If you’re a doctor, you’ve probably been thinking about your student loans since the day you began medical school. And you likely know you need a plan for your massive medical student loan debt.
Public Service Loan Forgiveness (PSLF) is an important program for medical professionals. It’s often the main plan for doctors to wipe out their student loans within 10 years. Doctors can enter this repayment program as soon as they begin residency.
If you’re counting on PSLF, where you choose to complete your residency can decide if you’re eligible or not.
A review of PSLF
The PSLF program is a government student loan forgiveness option. Doctors and medical professionals can qualify for this program by working full time at a qualifying organization.
The place of employment must be one of the following:
- Government organizations at any level (federal, state, local or tribal)
- Not-for-profit organizations that are tax-exempt under Section 501(c)(3) of the Internal Revenue Code
- Other types of not-for-profit organizations that are not tax-exempt under Section 501(c)(3) of the Internal Revenue Code, if their primary purpose is to provide certain types of qualifying public services
Making sure your place of residency qualifies is only the first step. You’ll also want to make sure your loans are all federal Direct Loans and that you sign up for the most-effective payment plan.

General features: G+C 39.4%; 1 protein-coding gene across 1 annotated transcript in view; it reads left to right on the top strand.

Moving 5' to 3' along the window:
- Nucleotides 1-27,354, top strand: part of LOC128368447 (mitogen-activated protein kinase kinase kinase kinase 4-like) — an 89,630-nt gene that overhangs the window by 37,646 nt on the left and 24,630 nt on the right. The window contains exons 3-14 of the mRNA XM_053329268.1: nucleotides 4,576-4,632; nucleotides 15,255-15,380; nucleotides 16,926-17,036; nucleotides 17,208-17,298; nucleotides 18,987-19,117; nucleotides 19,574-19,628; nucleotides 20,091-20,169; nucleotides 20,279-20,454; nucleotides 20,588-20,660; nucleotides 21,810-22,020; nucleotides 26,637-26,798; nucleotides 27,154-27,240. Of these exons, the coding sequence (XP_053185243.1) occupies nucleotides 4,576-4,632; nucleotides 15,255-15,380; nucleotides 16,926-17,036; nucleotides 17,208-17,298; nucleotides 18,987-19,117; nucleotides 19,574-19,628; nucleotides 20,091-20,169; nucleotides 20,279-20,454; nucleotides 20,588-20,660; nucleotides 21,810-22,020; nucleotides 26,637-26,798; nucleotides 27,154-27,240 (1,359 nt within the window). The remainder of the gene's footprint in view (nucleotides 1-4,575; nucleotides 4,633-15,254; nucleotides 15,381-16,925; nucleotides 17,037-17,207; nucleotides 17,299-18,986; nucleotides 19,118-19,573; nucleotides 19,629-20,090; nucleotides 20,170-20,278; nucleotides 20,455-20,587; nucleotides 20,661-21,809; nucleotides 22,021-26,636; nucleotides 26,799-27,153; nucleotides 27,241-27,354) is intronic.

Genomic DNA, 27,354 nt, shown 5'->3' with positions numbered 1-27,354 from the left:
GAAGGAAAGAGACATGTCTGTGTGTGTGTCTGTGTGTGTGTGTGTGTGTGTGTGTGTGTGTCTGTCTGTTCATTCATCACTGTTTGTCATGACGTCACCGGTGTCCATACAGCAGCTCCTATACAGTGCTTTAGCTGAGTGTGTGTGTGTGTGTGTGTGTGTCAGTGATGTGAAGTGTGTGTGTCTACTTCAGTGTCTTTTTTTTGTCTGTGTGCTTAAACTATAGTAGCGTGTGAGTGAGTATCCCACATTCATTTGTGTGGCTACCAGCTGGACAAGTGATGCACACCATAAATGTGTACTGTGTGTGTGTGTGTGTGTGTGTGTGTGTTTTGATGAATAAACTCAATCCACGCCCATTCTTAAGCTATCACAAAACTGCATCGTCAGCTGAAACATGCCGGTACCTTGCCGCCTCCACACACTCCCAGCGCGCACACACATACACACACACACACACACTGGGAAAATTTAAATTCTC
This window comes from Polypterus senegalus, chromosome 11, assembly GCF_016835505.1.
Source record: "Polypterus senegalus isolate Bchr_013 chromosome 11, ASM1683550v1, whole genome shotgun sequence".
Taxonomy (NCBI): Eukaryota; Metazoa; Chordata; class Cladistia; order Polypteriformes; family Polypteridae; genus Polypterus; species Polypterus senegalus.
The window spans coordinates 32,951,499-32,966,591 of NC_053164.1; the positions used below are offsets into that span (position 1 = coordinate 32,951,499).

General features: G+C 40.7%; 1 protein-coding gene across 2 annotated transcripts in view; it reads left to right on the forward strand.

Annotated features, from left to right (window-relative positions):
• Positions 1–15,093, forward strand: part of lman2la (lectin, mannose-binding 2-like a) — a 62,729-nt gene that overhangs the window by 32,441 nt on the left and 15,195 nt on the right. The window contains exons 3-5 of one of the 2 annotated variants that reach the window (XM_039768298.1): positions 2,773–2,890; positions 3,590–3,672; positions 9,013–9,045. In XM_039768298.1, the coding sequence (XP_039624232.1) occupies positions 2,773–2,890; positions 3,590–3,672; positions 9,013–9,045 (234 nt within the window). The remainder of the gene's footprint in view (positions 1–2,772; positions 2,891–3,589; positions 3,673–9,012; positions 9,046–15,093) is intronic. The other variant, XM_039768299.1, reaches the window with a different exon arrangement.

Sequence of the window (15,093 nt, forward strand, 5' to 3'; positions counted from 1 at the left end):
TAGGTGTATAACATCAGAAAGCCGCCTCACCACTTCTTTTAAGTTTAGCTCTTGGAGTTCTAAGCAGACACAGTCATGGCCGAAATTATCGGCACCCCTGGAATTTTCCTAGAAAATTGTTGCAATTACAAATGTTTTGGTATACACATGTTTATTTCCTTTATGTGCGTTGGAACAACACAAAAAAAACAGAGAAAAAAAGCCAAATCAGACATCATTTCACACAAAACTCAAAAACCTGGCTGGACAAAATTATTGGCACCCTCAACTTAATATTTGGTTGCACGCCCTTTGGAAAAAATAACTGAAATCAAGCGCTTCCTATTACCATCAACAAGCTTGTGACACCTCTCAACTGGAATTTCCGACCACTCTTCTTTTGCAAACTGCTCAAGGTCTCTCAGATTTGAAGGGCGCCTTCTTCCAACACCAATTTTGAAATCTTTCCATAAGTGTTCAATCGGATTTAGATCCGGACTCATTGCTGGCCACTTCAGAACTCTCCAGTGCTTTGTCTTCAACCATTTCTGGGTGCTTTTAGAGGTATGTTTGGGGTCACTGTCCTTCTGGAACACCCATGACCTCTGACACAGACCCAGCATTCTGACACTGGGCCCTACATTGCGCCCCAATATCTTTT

That said, after making 120 qualifying payments, the remainder of your student loan balance will be forgiven tax-free. Even better, those qualifying payments don’t need to be consecutive.
With doctors carrying an average of $190,000 in medical loan debt, the benefit of PSLF could be in the six figures. You can see why you would want to get started on this student loan forgiveness program as soon as possible.
How choosing a for-profit residency affects PSLF
Your desired location for residency may land you in a for-profit hospital — especially with major hospitals being sold to for-profit Hospital Corporation of America (HCA). If this happens, you can’t begin your PSLF program until after your residency.
This means that for at least three to five years, you’re making student loan payments without having them count toward PSLF.
At this point, you have two options to compare.
Option 1: Enroll in an Income-Driven Repayment Plan and minimize cost during residency. Then sign up for PSLF.